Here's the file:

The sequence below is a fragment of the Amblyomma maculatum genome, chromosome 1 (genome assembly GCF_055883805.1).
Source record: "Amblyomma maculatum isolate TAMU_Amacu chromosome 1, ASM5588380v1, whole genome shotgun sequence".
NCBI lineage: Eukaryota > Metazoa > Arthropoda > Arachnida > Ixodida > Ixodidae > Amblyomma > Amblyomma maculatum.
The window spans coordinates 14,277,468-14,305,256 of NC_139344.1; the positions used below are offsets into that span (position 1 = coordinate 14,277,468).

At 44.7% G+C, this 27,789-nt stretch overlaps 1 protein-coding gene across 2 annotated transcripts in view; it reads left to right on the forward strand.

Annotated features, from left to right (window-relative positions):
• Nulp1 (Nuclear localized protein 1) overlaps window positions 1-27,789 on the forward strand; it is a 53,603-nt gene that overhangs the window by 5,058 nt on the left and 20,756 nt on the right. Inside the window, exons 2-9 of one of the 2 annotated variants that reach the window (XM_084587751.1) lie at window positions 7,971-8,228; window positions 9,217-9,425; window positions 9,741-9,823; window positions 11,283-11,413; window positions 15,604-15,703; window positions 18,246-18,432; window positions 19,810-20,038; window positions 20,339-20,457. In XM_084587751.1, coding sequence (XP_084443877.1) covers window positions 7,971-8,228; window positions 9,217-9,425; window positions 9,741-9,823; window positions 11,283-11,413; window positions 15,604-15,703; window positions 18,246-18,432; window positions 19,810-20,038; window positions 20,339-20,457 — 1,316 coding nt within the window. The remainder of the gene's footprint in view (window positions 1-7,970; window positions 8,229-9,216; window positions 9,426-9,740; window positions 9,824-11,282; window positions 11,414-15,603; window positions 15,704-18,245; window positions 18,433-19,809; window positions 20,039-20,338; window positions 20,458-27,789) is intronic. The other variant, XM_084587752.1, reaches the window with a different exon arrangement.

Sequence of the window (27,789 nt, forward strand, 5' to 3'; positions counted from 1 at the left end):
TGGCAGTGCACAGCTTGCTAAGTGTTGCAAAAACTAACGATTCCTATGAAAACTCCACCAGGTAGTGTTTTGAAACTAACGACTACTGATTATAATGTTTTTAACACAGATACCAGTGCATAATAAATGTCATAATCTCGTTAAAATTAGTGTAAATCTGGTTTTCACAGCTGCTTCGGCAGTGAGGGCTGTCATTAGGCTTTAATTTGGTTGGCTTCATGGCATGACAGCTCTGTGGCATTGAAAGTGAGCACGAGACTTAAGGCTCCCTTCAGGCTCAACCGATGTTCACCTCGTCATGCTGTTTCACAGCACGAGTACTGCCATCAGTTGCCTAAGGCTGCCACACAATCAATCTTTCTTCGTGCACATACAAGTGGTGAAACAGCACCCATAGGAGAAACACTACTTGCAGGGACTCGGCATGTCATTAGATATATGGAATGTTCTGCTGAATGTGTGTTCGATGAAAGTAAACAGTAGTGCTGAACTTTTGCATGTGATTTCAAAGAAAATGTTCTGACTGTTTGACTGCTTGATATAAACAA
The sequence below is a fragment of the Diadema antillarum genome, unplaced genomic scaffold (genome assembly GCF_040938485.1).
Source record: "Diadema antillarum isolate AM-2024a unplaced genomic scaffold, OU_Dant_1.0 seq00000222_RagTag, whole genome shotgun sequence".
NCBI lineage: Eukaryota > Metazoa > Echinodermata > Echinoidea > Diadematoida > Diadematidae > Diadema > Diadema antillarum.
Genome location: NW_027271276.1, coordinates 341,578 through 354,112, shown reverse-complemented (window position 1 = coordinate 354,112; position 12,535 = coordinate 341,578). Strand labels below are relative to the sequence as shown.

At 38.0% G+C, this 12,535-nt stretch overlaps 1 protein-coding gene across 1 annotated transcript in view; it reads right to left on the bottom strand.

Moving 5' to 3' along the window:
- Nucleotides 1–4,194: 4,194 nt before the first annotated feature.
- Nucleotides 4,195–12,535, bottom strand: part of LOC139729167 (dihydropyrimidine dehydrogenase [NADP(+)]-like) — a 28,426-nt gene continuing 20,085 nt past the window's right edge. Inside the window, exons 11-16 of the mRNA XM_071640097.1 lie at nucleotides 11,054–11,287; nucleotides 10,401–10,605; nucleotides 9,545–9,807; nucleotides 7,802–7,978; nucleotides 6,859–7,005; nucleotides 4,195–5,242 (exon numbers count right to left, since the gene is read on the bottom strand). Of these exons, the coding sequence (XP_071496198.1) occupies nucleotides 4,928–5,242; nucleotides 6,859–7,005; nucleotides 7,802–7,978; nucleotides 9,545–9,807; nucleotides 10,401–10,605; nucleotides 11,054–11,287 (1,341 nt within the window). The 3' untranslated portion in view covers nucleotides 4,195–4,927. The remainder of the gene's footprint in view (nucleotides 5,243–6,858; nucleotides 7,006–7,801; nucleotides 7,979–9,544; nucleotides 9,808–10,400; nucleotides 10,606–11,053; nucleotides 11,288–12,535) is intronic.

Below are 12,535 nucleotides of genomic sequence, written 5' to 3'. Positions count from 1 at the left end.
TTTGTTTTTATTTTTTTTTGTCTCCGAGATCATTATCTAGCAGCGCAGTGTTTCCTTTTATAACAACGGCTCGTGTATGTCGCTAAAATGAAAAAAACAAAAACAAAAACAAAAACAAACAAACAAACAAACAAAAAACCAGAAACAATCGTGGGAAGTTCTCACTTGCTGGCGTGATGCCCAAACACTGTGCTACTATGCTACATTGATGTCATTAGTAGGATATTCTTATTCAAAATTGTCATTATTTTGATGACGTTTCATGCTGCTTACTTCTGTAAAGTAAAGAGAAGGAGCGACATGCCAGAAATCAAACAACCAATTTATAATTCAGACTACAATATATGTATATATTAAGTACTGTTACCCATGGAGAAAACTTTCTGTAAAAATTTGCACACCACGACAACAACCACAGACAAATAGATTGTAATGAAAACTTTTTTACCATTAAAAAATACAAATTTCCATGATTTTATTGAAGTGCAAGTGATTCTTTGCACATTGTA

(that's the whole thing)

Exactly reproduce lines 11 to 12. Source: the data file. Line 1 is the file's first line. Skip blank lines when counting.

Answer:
Source record: "Diadema antillarum isolate AM-2024a unplaced genomic scaffold, OU_Dant_1.0 seq00000222_RagTag, whole genome shotgun sequence".
NCBI lineage: Eukaryota > Metazoa > Echinodermata > Echinoidea > Diadematoida > Diadematidae > Diadema > Diadema antillarum.